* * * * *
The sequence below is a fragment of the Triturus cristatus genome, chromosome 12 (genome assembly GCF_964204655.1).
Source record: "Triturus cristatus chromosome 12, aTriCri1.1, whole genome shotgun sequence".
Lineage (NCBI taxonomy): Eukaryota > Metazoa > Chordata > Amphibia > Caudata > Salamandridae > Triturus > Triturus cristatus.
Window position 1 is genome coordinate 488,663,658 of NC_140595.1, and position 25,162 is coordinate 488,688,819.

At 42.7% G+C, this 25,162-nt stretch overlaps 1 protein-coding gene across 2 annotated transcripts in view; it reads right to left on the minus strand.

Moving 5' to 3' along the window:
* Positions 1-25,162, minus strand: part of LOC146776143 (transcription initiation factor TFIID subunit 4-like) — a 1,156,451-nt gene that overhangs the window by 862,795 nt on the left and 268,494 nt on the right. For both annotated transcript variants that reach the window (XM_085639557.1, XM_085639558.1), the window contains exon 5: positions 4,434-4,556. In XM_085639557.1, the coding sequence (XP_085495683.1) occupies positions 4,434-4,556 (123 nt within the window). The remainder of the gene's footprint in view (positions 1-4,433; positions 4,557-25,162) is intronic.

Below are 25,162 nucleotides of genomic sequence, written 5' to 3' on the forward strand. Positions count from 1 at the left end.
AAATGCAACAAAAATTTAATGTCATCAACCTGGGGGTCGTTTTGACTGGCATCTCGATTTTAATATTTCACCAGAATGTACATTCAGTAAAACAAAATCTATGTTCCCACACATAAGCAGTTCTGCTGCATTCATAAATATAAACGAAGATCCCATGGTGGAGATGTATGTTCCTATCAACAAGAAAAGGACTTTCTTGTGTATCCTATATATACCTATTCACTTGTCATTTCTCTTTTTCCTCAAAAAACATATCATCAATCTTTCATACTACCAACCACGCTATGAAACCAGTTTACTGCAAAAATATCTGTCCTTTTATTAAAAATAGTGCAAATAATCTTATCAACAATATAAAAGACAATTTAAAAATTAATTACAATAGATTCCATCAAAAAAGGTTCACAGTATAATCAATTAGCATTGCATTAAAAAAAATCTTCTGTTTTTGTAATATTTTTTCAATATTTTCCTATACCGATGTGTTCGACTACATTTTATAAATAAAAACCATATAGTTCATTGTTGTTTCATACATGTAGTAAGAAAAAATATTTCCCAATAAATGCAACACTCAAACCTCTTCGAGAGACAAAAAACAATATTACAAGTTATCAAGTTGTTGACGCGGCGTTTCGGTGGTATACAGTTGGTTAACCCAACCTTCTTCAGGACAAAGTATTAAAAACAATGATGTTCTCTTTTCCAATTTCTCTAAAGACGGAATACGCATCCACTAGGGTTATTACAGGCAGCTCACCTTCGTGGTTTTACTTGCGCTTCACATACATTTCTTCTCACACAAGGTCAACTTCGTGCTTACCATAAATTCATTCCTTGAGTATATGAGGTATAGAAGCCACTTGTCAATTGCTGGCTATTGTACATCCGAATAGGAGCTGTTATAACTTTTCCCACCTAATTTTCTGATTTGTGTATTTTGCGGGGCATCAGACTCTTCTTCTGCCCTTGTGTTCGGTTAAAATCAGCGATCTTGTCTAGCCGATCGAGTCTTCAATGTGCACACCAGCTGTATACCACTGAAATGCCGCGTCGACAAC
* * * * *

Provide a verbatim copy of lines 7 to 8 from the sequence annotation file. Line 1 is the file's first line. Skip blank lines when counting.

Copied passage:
* Positions 1-25,162, minus strand: part of LOC146776143 (transcription initiation factor TFIID subunit 4-like) — a 1,156,451-nt gene that overhangs the window by 862,795 nt on the left and 268,494 nt on the right. For both annotated transcript variants that reach the window (XM_085639557.1, XM_085639558.1), the window contains exon 5: positions 4,434-4,556. In XM_085639557.1, the coding sequence (XP_085495683.1) occupies positions 4,434-4,556 (123 nt within the window). The remainder of the gene's footprint in view (positions 1-4,433; positions 4,557-25,162) is intronic.

Below are 25,162 nucleotides of genomic sequence, written 5' to 3' on the forward strand. Positions count from 1 at the left end.